Wednesday, September 17, 2014

iScotland would be forced to create its own currency, says top economist

A YES vote in tomorrow's ­referendum would force a newly independent Scotland to create its own currency, one of the country's leading economists has warned, after a damning report concluded Alex Salmond's fallback plan to keep the pound would collapse within a year.
In a separate study yesterday a major European bank raised fears of a stock market slump and a scramble to withdraw savings from Scottish bank branches on Friday morning if there is a Yes vote.
Dr Angus Armstrong, of the National Institute for Social and Economic Research (NIESR), said "a Yes vote is a vote for Scotland's own currency," after the think-tank published a scathing assessment of the First Minister's apparent "Plan B" in the event the UK rejected his preferred option of sharing the pound in a formal currency union.
Mr Salmond insists a currency union would be agreed but, if not, has suggested an independent Scotland would use the pound informally, a process known as "sterlingisation," while refusing to pay its share of the UK's ­ £1.4 trillion national debt.
The NIESR has previously argued that sterlingisation would be unstable and damage the Scottish economy as financial institutions moved their headquarters south of the Border.
In a report yesterday, it argued that refusing to pay a share of the UK's debt would cause serious additional problems.
Walking away from the debt, argued Dr Armstrong and the report's co-author Monique Ebell, would be "seen as a default" by the money markets, leaving an independent Scotland struggling to borrow and facing "unprecedented austerity" in the form of spending cuts.
The move would also be likely to leave Scotland out the EU, as Germany sought to protect its interests and blocked the newly independent state's membership, the report warned. It argued Europe's biggest ­creditor would fear a default by Spain, whose finances would come under pressure if Catalonia also became independent without paying its debts.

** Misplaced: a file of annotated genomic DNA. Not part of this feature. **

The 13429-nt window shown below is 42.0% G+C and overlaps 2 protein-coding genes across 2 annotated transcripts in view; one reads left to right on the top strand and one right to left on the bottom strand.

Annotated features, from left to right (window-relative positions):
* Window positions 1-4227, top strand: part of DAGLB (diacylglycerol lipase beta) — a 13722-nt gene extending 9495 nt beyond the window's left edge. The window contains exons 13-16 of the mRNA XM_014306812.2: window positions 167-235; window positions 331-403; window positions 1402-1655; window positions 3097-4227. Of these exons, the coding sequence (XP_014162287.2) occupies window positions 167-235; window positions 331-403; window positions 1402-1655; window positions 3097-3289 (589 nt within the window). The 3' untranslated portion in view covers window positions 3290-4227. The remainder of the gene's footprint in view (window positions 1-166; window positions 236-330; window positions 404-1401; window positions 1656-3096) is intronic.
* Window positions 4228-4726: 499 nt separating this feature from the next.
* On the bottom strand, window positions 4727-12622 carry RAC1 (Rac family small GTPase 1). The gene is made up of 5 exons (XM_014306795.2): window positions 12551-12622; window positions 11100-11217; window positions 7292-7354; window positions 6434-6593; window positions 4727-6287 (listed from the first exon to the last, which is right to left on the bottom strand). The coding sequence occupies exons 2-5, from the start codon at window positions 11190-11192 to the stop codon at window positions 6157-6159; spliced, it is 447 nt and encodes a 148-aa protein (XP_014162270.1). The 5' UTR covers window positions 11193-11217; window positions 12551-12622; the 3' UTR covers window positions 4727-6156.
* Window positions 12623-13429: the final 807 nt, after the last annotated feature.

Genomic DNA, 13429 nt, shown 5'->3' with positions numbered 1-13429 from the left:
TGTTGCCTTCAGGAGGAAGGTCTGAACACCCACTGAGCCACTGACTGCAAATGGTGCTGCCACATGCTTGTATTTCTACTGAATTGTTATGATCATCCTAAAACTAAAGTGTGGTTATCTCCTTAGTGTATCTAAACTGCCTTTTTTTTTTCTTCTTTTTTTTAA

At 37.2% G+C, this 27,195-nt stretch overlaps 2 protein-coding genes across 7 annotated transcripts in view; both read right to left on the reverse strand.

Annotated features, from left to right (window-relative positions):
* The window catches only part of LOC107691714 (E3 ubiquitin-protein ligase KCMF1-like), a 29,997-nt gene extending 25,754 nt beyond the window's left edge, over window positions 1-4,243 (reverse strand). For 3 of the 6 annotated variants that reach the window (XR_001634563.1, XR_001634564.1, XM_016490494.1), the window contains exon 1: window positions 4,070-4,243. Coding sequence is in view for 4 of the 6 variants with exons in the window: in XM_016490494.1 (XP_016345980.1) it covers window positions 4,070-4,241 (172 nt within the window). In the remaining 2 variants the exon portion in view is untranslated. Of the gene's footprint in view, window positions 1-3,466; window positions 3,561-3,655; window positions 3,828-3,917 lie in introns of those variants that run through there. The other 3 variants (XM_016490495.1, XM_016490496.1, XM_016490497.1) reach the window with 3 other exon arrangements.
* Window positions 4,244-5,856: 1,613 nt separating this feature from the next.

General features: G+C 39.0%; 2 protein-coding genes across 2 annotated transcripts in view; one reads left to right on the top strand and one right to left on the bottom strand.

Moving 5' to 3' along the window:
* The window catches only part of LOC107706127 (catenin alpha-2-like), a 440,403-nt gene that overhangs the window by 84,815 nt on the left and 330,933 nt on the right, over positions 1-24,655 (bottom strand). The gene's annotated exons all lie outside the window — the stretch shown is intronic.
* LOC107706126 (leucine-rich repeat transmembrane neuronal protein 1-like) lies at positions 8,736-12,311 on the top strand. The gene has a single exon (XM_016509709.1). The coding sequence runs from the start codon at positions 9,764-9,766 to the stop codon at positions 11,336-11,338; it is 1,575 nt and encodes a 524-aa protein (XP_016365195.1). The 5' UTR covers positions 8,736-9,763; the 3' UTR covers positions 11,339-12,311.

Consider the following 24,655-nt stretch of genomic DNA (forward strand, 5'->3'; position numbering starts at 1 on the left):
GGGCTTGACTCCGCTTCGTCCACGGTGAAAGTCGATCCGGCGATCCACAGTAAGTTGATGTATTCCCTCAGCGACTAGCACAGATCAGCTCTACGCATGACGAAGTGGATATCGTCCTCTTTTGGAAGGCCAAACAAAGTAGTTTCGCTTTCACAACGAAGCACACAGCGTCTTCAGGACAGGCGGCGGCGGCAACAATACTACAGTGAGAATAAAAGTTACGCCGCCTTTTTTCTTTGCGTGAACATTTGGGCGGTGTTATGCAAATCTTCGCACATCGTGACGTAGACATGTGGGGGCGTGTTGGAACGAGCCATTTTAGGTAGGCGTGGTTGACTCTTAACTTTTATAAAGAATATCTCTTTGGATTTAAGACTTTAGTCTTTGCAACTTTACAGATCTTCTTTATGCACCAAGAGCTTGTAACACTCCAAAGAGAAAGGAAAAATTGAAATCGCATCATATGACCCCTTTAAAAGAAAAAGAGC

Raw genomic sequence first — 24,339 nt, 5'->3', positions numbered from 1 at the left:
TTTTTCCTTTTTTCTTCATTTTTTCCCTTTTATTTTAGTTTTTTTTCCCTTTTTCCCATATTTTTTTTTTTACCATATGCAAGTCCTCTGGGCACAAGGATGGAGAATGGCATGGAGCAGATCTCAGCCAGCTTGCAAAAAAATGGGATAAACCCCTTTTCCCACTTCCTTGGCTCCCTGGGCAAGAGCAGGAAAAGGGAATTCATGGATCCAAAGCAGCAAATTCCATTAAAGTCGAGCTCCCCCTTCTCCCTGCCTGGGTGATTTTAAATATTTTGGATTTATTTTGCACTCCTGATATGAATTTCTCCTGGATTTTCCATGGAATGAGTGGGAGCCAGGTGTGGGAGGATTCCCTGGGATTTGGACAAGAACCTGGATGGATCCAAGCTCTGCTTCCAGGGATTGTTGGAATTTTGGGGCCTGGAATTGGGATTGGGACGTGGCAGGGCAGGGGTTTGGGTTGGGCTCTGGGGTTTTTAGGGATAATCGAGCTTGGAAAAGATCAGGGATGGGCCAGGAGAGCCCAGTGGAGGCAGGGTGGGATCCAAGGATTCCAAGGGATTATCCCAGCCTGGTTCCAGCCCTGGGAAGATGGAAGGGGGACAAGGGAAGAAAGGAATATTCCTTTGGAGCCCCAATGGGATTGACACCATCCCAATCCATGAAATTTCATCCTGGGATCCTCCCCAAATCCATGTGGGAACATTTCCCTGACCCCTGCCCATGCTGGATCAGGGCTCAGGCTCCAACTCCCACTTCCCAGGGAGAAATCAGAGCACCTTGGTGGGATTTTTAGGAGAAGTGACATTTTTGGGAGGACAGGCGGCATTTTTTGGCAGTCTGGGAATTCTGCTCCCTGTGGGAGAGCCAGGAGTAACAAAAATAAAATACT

Dr Armstrong said: "A Yes vote is a vote for Scotland's own currency. It seems to be the only option that makes sense.
"If Scotland votes for independence I think it would end up with its own currency. There's a question of how it gets there, but it gets there."
He said the transition to a new currency could be managed stably within the 18-month negotiation period that would follow a Yes vote.
Meanwhile Swiss bank UBS, which predicts a No vote, warned yesterday of a three per cent slump in the FTSE 100 index and a three per cent drop in the pound against the dollar on Friday if Scots choose instead to leave the UK.
Paul Donovan, global economist at UBS, said bank accounts could be moved from Scottish branches, despite assurances savers would continue to be protected by the Bank of England as independence negotiations took place.
"I wouldn't like to predict it, but we may get Friday off," he said, suggesting a bank holiday may have to be called.
Dr Armstrong played down speculation that a Yes vote would trigger panic on Friday morning if Scots vote to leave the UK.
He said a clear statement from the Prime Minister, stressing Scotland's continued place in the UK until 2016, would limit the pound's losses on the currency markets and prevent a run on the banks.
The UK Government and Labour opposition have ruled out Mr Salmond's proposal for a currency union, arguing it would be too risky for the UK and impose too many constraints on an independent Scotland's economic policy-making.
Mr Salmond has claimed they are "bluffing". He has said the prospect of Scotland walking away from its share of the debts, worth about £5 billion per year in repayments to the Treasury, and the loss of exports such as oil and whisky from the UK's balance sheet, would force a currency union to be agreed.